In its December 5, 2012 decision in Petracca v. Petracca, the Second Department affirmed the decision of Nassau County Supreme Court Justice Jeffrey S. Brown that set aside a postnuptial agreement due to the husband’s overreaching at the time of signing.
Four months after the parties’ 1995 marriage, they entered into a postnuptial agreement. The agreement provided that the jointly-owned marital residence, which had just been purchased for approximately $3.1 million and which was subsequently renovated at a cost of between $3 million and $5 million, was the husband’s separate property.
The agreement further provided that if the parties divorced, the wife, who had not been employed other than as a homemaker since just before the marriage, would waive her interest in any business in which the husband had an interest, including any appreciation in the value of such interests accruing during the marriage. At the time the agreement was entered into, the husband valued his interests in these business entities at over $10 million. The wife also waived any and all rights she had to the husband’s estate, including her right to an elective share. At the time the agreement was entered into the husband valued his net worth at more than $22 million.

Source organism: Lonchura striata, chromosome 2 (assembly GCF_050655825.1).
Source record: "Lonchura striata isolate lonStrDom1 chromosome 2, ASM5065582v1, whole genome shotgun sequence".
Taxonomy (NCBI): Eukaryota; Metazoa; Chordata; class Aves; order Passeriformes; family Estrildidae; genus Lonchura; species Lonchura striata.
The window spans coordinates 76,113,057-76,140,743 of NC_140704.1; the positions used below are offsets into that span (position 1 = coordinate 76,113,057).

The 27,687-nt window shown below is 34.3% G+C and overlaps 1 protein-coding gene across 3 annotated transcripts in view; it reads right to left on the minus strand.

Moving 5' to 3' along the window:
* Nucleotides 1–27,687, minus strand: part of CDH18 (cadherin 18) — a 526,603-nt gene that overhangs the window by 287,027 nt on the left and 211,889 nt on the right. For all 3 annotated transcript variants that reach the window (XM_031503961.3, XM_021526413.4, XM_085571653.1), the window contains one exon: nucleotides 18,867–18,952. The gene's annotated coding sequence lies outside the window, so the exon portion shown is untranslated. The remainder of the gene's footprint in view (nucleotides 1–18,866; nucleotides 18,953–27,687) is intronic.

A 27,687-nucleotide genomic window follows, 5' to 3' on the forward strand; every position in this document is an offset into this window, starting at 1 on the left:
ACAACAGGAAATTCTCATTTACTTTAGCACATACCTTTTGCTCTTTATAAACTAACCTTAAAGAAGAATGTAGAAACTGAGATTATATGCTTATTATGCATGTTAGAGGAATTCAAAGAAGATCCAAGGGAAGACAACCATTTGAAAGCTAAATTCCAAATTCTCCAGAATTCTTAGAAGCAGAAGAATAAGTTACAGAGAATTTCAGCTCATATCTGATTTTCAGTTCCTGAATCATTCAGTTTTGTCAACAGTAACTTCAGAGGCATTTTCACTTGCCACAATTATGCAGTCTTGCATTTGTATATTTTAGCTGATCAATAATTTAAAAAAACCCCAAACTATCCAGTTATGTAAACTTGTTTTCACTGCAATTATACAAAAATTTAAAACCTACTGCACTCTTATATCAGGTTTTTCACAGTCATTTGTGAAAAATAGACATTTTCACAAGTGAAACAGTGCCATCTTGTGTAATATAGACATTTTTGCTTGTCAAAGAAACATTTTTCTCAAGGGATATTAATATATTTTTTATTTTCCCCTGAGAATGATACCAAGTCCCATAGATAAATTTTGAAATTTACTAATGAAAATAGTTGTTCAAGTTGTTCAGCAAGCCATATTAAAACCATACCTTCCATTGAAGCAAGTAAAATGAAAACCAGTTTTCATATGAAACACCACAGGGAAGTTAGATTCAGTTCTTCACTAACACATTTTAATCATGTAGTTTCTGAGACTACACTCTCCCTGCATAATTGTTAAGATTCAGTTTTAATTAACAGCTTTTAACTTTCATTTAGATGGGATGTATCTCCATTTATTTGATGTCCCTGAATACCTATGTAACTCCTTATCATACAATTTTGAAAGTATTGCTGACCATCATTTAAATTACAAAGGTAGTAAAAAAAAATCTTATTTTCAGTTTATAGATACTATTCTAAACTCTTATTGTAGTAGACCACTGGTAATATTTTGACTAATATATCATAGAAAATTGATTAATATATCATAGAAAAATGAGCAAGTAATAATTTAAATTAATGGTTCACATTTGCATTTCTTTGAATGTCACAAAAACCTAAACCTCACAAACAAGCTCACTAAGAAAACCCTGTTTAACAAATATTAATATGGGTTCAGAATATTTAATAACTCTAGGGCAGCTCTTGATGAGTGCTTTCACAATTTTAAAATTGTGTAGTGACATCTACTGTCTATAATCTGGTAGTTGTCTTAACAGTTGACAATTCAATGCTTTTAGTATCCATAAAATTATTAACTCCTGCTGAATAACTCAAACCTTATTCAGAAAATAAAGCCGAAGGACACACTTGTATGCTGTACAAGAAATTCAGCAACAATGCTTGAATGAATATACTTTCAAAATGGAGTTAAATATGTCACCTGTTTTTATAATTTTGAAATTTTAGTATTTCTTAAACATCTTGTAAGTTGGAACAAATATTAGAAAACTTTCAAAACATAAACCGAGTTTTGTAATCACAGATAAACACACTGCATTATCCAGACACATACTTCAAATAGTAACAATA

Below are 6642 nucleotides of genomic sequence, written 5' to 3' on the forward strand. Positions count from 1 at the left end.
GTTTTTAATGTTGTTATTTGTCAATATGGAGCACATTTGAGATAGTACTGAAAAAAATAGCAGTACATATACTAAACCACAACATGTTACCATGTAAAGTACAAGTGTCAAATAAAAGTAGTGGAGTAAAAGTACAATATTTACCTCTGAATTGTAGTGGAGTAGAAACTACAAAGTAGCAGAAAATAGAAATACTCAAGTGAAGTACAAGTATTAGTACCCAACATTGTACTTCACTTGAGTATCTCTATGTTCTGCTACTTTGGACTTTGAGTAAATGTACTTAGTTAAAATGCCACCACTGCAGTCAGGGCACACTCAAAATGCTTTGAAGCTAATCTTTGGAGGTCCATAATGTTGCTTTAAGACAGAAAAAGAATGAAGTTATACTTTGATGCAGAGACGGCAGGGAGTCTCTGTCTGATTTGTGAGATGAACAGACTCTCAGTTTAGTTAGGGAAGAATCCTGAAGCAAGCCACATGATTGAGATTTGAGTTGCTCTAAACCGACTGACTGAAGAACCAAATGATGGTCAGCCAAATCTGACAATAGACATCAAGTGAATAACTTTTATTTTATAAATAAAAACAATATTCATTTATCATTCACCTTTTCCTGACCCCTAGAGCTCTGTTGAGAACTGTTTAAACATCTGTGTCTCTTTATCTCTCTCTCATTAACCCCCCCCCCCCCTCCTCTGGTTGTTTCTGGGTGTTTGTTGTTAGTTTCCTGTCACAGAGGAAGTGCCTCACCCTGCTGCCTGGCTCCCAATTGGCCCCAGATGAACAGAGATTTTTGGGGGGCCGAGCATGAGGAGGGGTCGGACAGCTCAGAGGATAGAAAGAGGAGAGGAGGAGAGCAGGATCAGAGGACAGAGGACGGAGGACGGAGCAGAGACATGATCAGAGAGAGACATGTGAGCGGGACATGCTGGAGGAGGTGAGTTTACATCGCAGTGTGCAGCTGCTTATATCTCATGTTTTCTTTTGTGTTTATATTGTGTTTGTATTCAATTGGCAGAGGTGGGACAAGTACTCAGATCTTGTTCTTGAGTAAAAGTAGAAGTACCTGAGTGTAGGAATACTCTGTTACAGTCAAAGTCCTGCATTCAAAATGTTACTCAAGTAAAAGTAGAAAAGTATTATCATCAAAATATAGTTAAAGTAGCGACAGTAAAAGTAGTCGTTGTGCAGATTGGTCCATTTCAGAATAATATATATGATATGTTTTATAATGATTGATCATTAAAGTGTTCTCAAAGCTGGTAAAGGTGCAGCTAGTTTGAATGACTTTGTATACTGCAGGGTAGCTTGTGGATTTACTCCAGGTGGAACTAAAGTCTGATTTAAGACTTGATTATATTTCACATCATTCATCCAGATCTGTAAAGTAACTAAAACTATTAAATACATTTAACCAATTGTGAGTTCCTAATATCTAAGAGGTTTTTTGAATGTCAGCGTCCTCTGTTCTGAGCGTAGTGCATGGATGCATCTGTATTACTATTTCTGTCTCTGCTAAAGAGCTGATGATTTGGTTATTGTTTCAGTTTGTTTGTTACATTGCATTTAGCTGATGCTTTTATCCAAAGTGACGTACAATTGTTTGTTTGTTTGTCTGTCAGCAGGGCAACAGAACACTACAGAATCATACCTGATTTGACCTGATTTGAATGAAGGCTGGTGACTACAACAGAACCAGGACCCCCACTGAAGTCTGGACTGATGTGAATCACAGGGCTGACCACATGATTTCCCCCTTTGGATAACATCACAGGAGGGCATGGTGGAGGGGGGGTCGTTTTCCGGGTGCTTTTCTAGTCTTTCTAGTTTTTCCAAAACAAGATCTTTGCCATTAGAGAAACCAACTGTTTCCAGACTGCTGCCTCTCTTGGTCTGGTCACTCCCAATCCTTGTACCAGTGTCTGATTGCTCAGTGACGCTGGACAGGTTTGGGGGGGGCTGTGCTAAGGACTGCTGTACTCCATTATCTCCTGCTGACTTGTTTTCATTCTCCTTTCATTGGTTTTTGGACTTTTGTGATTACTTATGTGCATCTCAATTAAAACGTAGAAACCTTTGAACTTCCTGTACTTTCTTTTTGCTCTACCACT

Finally, the agreement provided that if the parties divorced, the wife would waive maintenance, except in the sum of between $24,000 and $36,000 per year, for varying lengths of time, depending on the duration of the marriage.
In 2008, the wife commenced this action for a divorce. In his answer, the husband sought enforcement of the postnuptial agreement. A hearing was held to determined its validity.
The wife testified that her husband had bullied her into signing agreement, shortly after she had suffered a miscarriage, by threatening that they would not have any children and that the marriage would be over if she did not sign. The wife further testified that she signed the agreement within days of receiving it and, although she reviewed some portions of it, she did not understand its terms and did not consult an attorney. At the hearing, the wife also demonstrated that the statement of the husband’s net worth contained in the agreement was inaccurate at the time it was made, and was undervalued by at least $11 million.
For his part, the husband denied any knowledge of his wife’s miscarriage. He had wanted the postnuptial agreement in order to protect his son from a prior marriage. The husband testified that the parties had discussed the issue of entering into a postnuptial agreement prior to the marriage and that they had negotiated the postnuptial agreement over the course of many weeks.
The husband’s attorney drafted the agreement. Although she had not disclosed the name, the husband believed that his wife had consulted with her own attorney.